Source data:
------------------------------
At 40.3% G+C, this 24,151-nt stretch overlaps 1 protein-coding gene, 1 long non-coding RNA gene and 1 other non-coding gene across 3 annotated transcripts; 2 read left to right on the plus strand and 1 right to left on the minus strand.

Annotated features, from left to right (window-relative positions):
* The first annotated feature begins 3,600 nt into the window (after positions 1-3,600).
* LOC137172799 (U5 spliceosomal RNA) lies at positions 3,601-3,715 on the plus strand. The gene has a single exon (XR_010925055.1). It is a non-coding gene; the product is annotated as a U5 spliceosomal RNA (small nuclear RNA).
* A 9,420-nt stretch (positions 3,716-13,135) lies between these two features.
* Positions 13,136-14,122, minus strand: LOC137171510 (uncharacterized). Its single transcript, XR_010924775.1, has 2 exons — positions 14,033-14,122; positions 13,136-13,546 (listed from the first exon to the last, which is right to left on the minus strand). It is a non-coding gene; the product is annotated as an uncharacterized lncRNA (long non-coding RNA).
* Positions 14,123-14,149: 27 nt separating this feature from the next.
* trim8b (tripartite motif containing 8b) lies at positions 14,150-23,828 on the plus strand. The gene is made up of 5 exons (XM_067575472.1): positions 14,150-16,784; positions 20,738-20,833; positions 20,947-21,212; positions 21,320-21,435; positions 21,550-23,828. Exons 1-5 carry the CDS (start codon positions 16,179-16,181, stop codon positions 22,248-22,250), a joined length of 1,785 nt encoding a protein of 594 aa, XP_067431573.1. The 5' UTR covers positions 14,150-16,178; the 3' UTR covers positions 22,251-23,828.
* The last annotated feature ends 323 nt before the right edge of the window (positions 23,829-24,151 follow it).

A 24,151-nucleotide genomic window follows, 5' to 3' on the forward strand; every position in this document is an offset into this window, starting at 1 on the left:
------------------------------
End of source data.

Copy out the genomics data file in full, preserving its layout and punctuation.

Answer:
At 40.3% G+C, this 24,151-nt stretch overlaps 1 protein-coding gene, 1 long non-coding RNA gene and 1 other non-coding gene across 3 annotated transcripts; 2 read left to right on the plus strand and 1 right to left on the minus strand.

Annotated features, from left to right (window-relative positions):
* The first annotated feature begins 3,600 nt into the window (after positions 1-3,600).
* LOC137172799 (U5 spliceosomal RNA) lies at positions 3,601-3,715 on the plus strand. The gene has a single exon (XR_010925055.1). It is a non-coding gene; the product is annotated as a U5 spliceosomal RNA (small nuclear RNA).
* A 9,420-nt stretch (positions 3,716-13,135) lies between these two features.
* Positions 13,136-14,122, minus strand: LOC137171510 (uncharacterized). Its single transcript, XR_010924775.1, has 2 exons — positions 14,033-14,122; positions 13,136-13,546 (listed from the first exon to the last, which is right to left on the minus strand). It is a non-coding gene; the product is annotated as an uncharacterized lncRNA (long non-coding RNA).
* Positions 14,123-14,149: 27 nt separating this feature from the next.
* trim8b (tripartite motif containing 8b) lies at positions 14,150-23,828 on the plus strand. The gene is made up of 5 exons (XM_067575472.1): positions 14,150-16,784; positions 20,738-20,833; positions 20,947-21,212; positions 21,320-21,435; positions 21,550-23,828. Exons 1-5 carry the CDS (start codon positions 16,179-16,181, stop codon positions 22,248-22,250), a joined length of 1,785 nt encoding a protein of 594 aa, XP_067431573.1. The 5' UTR covers positions 14,150-16,178; the 3' UTR covers positions 22,251-23,828.
* The last annotated feature ends 323 nt before the right edge of the window (positions 23,829-24,151 follow it).

A 24,151-nucleotide genomic window follows, 5' to 3' on the forward strand; every position in this document is an offset into this window, starting at 1 on the left: